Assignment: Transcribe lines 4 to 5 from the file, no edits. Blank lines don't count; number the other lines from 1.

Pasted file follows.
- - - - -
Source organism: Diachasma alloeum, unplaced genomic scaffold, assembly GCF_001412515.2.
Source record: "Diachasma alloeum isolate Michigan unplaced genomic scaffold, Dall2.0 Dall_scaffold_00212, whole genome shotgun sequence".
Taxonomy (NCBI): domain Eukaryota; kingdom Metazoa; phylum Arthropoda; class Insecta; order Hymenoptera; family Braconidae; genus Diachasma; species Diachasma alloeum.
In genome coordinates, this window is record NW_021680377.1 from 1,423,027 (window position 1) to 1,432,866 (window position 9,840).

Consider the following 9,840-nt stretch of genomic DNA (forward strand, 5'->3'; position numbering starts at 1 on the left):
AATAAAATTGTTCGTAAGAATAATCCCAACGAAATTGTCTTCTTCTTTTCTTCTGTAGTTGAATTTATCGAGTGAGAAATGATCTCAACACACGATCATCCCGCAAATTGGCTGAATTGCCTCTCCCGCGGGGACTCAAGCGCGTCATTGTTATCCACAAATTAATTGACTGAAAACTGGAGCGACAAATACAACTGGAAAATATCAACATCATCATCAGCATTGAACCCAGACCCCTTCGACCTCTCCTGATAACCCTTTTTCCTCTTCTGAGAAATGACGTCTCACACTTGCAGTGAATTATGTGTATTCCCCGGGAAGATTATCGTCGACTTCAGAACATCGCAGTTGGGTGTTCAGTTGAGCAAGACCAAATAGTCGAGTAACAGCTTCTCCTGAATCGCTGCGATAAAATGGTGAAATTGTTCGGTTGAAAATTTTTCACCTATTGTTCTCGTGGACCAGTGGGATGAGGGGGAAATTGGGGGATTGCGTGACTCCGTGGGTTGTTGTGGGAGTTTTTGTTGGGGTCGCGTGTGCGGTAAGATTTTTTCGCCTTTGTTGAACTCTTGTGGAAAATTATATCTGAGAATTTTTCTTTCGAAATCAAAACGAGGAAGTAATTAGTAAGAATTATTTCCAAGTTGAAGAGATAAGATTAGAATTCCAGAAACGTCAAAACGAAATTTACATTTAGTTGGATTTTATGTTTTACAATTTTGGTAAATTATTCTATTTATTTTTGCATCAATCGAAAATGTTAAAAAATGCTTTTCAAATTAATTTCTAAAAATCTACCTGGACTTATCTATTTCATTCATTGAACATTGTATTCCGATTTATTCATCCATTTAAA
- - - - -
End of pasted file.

In genome coordinates, this window is record NW_021680377.1 from 1,423,027 (window position 1) to 1,432,866 (window position 9,840).

Consider the following 9,840-nt stretch of genomic DNA (forward strand, 5'->3'; position numbering starts at 1 on the left):